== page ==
On another front, known ally of the Arroyo Administration, Congressman Pablo Garcia is raising the spectre that automated elections may be illegal.

Senior House leader Cebu Rep. Pablo Garcia on Wednesday invited fellow congressmen to sign a letter that he drafted calling on the Commission on Elections (Comelec) to abandon its plan to fully automate the 2010 elections.

"The overwhelming sentiment of the members of this House, as expressed in the all-party caucus called by the Speaker, is that we are not for total automation of the May 10, 2010 elections.... but only for a partial or mixed automation--manual for the local and possibly automation for the national," Garcia told the plenary.

He said there are serious questions not only on the logistical capability of the poll body to implement full automation, but also on the legality and constitutionality of full automation.

Garcia is a member of President Arroyo's political party, Kabalikat ng Malayang Pilipino (KAMPI), and had previously sought the Speakership.

"I am hopeful that if the members of Congress will call the attention of Comelec, tell them, 'Wait. Dahan dahan. Try to review your position. Your original position is that there is a need for special law,'" Garcia told the House plenary on Wednesday.

Perhaps congressman Garcia should note two things:

First is that President Gloria Macapagal Arroyo herself said that one of the most important goals of her administration is to Automate the Elections.

Second, Garcia should also consider that there are two laws which mandate the conduct of automated elections. The first was RA 8436 which was amended by RA 9369 in 2006.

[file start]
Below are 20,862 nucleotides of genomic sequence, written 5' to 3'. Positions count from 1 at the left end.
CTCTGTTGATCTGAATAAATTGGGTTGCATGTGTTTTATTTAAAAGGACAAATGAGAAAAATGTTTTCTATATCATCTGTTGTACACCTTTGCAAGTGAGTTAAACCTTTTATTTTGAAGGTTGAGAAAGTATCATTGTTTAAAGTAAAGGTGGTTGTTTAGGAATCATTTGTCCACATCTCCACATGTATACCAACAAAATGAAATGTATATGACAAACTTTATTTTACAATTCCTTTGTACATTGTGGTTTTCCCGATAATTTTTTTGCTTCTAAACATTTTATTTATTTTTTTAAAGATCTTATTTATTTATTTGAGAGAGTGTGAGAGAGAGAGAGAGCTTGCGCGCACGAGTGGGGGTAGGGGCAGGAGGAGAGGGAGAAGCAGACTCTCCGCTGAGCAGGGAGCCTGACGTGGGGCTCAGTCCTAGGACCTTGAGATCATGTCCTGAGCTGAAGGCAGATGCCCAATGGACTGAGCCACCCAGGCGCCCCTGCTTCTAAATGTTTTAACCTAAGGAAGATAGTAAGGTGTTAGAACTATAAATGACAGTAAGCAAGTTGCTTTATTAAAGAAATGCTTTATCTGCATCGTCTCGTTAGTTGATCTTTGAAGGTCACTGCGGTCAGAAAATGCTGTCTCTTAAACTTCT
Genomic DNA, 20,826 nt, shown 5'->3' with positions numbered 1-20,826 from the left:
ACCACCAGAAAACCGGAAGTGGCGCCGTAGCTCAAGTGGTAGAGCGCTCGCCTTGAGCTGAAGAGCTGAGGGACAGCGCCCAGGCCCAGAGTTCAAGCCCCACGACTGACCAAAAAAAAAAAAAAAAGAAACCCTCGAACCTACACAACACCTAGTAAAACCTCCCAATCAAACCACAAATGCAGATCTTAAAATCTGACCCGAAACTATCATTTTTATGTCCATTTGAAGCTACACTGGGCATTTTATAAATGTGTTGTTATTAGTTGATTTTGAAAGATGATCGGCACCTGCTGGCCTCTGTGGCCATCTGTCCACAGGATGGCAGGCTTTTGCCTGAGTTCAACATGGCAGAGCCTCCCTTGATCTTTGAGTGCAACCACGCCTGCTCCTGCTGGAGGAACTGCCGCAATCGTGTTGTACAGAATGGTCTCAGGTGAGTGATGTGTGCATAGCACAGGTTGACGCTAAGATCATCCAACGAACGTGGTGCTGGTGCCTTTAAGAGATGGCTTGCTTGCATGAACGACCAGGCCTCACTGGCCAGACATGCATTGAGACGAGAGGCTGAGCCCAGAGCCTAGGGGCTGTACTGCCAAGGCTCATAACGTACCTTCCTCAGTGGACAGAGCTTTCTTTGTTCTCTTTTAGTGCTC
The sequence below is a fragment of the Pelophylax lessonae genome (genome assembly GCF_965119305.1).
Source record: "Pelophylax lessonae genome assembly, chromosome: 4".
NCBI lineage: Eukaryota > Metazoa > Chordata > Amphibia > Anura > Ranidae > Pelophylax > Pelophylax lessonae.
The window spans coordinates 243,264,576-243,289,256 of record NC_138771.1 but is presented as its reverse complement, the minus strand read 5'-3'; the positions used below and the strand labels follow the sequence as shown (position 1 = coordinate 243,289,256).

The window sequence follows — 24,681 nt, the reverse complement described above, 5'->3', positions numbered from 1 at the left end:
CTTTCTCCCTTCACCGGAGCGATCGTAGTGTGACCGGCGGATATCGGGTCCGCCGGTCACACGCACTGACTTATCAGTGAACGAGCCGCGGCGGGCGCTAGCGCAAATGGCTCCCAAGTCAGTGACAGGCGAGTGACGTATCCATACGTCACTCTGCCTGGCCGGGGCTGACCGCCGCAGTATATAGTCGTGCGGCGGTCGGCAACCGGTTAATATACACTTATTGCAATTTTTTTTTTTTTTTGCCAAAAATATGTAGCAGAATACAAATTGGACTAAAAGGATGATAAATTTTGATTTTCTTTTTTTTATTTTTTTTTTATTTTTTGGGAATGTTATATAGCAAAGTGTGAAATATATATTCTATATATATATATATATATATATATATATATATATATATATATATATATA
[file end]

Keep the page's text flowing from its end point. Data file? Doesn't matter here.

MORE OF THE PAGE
Apparently the bone of his contention is Section 5 of RA 9369 which is the requirement for the pilot testing of the automated election system.

Comelec failed to follow the provision of the law, which ordered the poll body to pilot test poll automation in the immediate election following the law's passage in May 2007 in at least two urbanized cities in Luzon, Visayas, and Mindanao.

Section 5 of the law reads: "To carry out the above-stated policy, the Commission on Elections, herein referred to as the Commission, is hereby authorized to use an automated election system or systems in the same election in different provinces, whether paper-based or a direct recording electronic election system as it may deem appropriate and practical for the process of voting, counting of votes and canvassing/consolidation and transmittal of results of electoral exercises: Provided, that for the regular national and local election, which shall be held immediately after effectivity of this Act, the AES shall be used in at least two highly urbanized cities and two provinces each in Luzon, Visayas and Mindanao, to be chosen by the Commission: Provided, further, That local government units whose officials have been the subject of administrative charges within sixteen (16) month prior to the May 14, 2007 election shall not be chosen: Provided, finally, That no area shall be chosen without the consent of the Sanggunian of the local government unit concerned. The term local government unit as used in this provision shall refer to a highly urbanized city or province. In succeeding regular national or local elections, the AES shall be implemented nationwide."

Pushing through with full automation without the special law is illegal, he said.

What he has failed to consider is that Pilot Testing of the automated polling system has already been done during the ARMM Elections.

Perhaps the congressman is just too afraid of losing in the next elections, especially considering that he may have benefited immensely from the massively fraudulent manual elections.